Explorer Kevin Biggar, astrophysicist Prof. Richard Easther, designer Kate Sylvester and celestial navigator Jack Thatcher range widely over the theme of what it means to be an explorer today in this panel discussion with Jesse Mulligan.
Two university professors and two celebrity chefs discuss how New Zealand food has evolved over the past fifty years, argue about the effect of our diet on our health, and share their ideas of the national Kiwi dish with an amused and engaged audience at Auckland Museum. Featuring Al Brown, Professor Rod Jackson, Professor Grant Schofield, and Anne Thorp with Jesse Mulligan in the chair.
The goddess Aphrodite's power came from her beauty. How relevant is that in the 21st century? Join Noelle McCarthy with the curator and researcher Dr Aroha Yates-Smith, Dr Caroline Daley (Dean of Graduate Studies at the University of Auckland), and Colin Mathura-Jeffree (New Zealand model, actor and television host) as they ruminate on whether in a global culture of pin-ups, hook ups and celebrity tweets, appearance is all that matters.
Filmmaker Gaylene Preston, writer Nicky Hagar, Professor Kevin Clements (Foundation Chair of Peace and Conflict Studies at the University of Otago) and RSA head Dr Stephen Clarke consider the place of conflict in our history and our consciousness with Wallace Chapman. A lively discussion of role of the gods Athena and Ares in our New Zealand history and culture.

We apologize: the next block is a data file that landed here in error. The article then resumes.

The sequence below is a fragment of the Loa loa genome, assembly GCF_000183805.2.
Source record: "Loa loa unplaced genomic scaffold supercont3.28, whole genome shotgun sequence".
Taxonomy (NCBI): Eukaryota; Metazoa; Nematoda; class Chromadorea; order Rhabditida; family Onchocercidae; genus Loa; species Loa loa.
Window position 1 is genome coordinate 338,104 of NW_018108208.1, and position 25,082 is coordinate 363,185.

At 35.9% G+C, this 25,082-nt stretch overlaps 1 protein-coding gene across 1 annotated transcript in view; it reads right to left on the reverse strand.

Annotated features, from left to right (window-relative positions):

Noelle McCarthy explores the theme of intoxication and the place of alcohol in our culture and lives with Pam Corkery, Norm Hewitt, Ross Bell and Yvonne Lorkin. When the god of wine Dionysus comes calling, most of us are ready. His influence is part of our history, and culture - but at what cost?
With the gods Poseidon and Tangaroa in mind, Wallace Chapman talks with marine scientists Dr Rochelle Constantine and Dr Tom Trnski, the musician Don McGlashan and the CEO of Sustainable Coastlines Sam Judd about the oceans which surround us. Among the many issues they traverse is the complex one of how we protect our marine reserves while still sustaining a fishing industry.
What would the harvest goddess Demeter make of intensive agriculture practices, increasing populations calling on decreasing food supplies and the acceleration with which the earth has warmed? Moderator Wallace Chapman puts this to his guests Professor Dame Anne Salmond, Professor Paul Tapsell, and Professor Michael Walker.